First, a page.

Should Americans write the new Iraqi constitution? Should Americans determine how Iraq is governed in the future? We Americans have a legitimate interest in making sure the new Iraqi constitution will protect the liberties of the people, and result in their future prosperity and a successful state. To those ends, we should insist on certain constitutional standards and safeguards before turning over power to the Iraqi people.
The modern world is filled with failed or partially failed states, and countries whose governmental systems have not delivered liberty and economic opportunity to their citizens. Fortunately, there are a number of countries that can serve as models for success, most notably the world’s two oldest democracies, Switzerland and the United States.
“We hold these truths to be self-evident, that all Men are created equal, that they are endowed by their Creator with certain unalienable Rights, that among these are Life, Liberty and the Pursuit of Happiness.” Most Americans and many other peoples believe this statement from our Declaration of Independence. Since we believe this to be true, then it is also true for Iraqis, and thus any new Iraqi government must be designed to protect liberty.
To protect liberty, the new Iraqi constitution must carefully confine the powers of the state. One way of confining the state is through the separation of powers among the executive, legislative and judicial branches of government. Parliamentary systems of government, as are commonly found in Europe, often have weak separation of powers between the executive and legislative because the majority legislative group is also the executive.
Switzerland has successfully solved this problem by giving most authority and responsibility to the local governments (separation of powers between levels of government). The regions (cantons) and towns and cities (communes) are strong, while the central government is weak. In centuries past, Switzerland was plagued with ethnic, religious and language rivalries, much like Iraq is today. The Swiss were almost all Christian, but these Christians had strongly held disagreements with each other. There were Catholics, Calvinists, Lutherans and many offshoots of these main groups. Iraqis are 97 percent Muslim but split between two main sects, the Sunnis and the Shi’ites. Within these two main groups are many subgroups ranging from totally secular to extremely orthodox. Approximately 3 percent of Iraqis are Christian.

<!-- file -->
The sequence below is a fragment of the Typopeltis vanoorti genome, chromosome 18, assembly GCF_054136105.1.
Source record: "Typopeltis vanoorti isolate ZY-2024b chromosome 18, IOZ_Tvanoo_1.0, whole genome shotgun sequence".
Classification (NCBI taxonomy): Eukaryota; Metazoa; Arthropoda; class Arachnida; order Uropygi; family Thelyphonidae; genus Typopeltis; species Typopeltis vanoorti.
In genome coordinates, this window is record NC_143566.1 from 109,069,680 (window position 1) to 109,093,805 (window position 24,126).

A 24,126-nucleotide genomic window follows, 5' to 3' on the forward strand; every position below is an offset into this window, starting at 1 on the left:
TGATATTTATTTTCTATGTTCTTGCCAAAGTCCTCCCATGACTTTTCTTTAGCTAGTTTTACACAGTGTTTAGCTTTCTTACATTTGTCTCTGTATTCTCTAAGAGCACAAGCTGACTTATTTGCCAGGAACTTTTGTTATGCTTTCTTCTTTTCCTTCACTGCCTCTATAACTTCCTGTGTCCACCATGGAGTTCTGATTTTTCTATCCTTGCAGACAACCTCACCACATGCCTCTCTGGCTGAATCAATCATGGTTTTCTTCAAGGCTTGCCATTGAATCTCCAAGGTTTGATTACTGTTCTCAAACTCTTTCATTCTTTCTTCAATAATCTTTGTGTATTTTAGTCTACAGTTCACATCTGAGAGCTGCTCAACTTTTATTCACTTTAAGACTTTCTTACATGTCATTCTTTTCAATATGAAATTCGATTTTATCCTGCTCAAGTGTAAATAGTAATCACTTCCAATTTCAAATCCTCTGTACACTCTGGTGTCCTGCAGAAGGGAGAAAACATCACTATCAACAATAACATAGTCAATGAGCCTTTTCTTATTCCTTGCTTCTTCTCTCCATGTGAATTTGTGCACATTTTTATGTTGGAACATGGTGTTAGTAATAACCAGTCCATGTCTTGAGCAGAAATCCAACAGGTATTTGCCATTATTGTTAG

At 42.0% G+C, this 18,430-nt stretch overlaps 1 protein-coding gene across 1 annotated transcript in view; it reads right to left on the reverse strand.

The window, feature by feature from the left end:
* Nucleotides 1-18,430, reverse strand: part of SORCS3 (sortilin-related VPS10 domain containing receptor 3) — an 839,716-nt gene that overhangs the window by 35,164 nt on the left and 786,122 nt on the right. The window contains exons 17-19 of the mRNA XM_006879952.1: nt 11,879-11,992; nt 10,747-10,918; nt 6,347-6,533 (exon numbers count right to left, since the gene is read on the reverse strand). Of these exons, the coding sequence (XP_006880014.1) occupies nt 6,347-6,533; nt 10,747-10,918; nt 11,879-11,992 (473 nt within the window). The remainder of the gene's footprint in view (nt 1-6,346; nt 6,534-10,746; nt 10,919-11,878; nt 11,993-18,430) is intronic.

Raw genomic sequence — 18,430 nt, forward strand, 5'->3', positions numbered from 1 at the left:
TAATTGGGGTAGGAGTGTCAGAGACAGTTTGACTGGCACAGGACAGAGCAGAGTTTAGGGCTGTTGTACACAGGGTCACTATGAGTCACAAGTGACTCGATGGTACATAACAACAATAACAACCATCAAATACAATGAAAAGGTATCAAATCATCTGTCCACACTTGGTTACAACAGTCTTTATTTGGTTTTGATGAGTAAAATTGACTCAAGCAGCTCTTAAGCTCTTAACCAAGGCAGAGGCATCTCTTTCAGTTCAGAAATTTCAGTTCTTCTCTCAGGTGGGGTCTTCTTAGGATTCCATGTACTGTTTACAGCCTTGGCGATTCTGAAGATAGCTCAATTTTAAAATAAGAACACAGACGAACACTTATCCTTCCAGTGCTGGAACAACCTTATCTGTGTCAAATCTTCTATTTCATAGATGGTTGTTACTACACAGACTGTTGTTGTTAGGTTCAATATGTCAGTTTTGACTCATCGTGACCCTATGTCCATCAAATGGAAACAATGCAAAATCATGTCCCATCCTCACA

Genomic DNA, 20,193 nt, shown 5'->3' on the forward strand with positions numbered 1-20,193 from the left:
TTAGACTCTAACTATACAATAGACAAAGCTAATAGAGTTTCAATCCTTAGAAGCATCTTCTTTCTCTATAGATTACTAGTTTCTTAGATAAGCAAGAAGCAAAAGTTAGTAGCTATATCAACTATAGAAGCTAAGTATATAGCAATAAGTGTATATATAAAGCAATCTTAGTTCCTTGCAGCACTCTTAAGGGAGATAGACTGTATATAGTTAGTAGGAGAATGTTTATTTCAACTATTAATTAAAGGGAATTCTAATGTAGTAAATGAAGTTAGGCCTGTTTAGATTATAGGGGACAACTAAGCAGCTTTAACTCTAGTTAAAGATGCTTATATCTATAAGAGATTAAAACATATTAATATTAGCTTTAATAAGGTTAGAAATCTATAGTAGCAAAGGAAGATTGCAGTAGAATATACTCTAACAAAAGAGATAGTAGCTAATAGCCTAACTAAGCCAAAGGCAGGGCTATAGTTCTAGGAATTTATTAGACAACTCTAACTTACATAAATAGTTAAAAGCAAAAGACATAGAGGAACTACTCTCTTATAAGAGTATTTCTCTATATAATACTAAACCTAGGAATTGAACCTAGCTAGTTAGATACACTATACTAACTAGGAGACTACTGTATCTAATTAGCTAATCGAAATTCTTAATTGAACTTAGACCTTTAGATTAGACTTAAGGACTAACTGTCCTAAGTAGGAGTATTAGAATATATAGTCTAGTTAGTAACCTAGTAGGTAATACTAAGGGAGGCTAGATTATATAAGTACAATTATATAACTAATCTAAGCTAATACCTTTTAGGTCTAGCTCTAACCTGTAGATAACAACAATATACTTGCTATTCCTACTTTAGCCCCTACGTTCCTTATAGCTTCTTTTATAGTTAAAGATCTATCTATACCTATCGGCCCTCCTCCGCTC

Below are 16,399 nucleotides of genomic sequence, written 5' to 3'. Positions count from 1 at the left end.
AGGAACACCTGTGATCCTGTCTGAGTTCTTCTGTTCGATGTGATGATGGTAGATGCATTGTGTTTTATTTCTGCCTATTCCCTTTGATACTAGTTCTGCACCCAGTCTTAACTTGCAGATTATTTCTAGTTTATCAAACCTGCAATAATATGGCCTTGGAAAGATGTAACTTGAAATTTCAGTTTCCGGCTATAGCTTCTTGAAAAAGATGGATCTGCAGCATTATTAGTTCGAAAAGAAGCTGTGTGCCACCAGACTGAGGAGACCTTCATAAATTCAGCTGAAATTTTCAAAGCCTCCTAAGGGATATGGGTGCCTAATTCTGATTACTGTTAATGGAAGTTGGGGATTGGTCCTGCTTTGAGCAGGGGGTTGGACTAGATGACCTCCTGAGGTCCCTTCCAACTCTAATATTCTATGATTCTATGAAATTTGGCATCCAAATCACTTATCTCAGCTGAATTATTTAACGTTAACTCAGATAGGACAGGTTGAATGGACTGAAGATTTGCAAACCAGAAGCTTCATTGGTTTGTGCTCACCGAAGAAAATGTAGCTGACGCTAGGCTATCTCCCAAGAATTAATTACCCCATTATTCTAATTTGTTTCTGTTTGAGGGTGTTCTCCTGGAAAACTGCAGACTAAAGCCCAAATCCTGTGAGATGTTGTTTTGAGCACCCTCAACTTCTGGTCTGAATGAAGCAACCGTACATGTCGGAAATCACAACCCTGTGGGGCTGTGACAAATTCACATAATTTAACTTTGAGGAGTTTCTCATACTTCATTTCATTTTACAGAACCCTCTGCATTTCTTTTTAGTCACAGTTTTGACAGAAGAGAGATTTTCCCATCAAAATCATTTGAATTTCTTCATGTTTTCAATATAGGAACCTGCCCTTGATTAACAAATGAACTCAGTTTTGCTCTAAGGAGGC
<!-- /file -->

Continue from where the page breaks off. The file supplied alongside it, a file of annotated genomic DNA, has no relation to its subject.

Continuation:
The majority of Swiss are German speakers, followed by French speakers, and a smaller group of Italian speakers. About three-quarters of Iraqis are Arabs, and one-fifth are Kurds, with smaller groups of Turkomans, Assyrians and Armenians. The Swiss achieved peace and prosperity by allowing each ethnic and religious group to be largely self-governing in their local areas. The same system could work in Iraq. For instance, the Kurds have been largely and successfully self-governing in their local area for the past dozen years under Western protection. They are unlikely to want to be tightly controlled from a strong central state based in Baghdad. Using the Swiss model, there would be no need for them to give up substantial local control. Other subgroups in Iraq are likely to find the Swiss model the least objectionable, given the alternatives.
Also, by phasing in local control region by region, as the local people and their leaders demonstrate they can responsibly manage their own affairs, the U.S. withdrawal can be an orderly and well-understood process.
Some Iraqis have expressed a desire for a theocracy. Humankind has had long experience with theocracies. Ultimately, they always fail and are incompatible with liberty. Devout groups should be free to come together and establish their own schools and other institutions, as long as those who wish to opt out are able to do so.
We Americans, for both the good of the world and the good of the Iraqi people, ought to insist that any new Iraqi constitution protect certain basic rights, such as freedom of speech, religion, the press, and the right to basic legal protection with due process. Such rights are known as passive rights, in that they do not place a burden on anyone else for the right to exist.
By contrast, many European constitutions (including the draft of the proposed EU constitution) are filled with active rights, such as the “rights” to good housing, medical care, a clean environment, jobs, etc. Such rights are nothing more than a wish list, in that they can only be granted by placing a burden on someone else, and thus ultimately are unenforceable. They have no place in a constitution and hence should be resisted.
Finally, economic liberty needs to be protected – including the right to acquire and own property, and not have it taken without just compensation – with the requirement that the state enforce private contracts that are entered into voluntarily and legally.
We Americans do not need to literally write the new Iraqi constitution; but, as we did in Japan at the end of World War II, we need to exercise a strong guiding hand and insist on certain principles, or we will have a new, failed state on our hands.
Richard W. Rahn is a senior fellow of the Discovery Institute, and an adjunct scholar of the Cato Institute.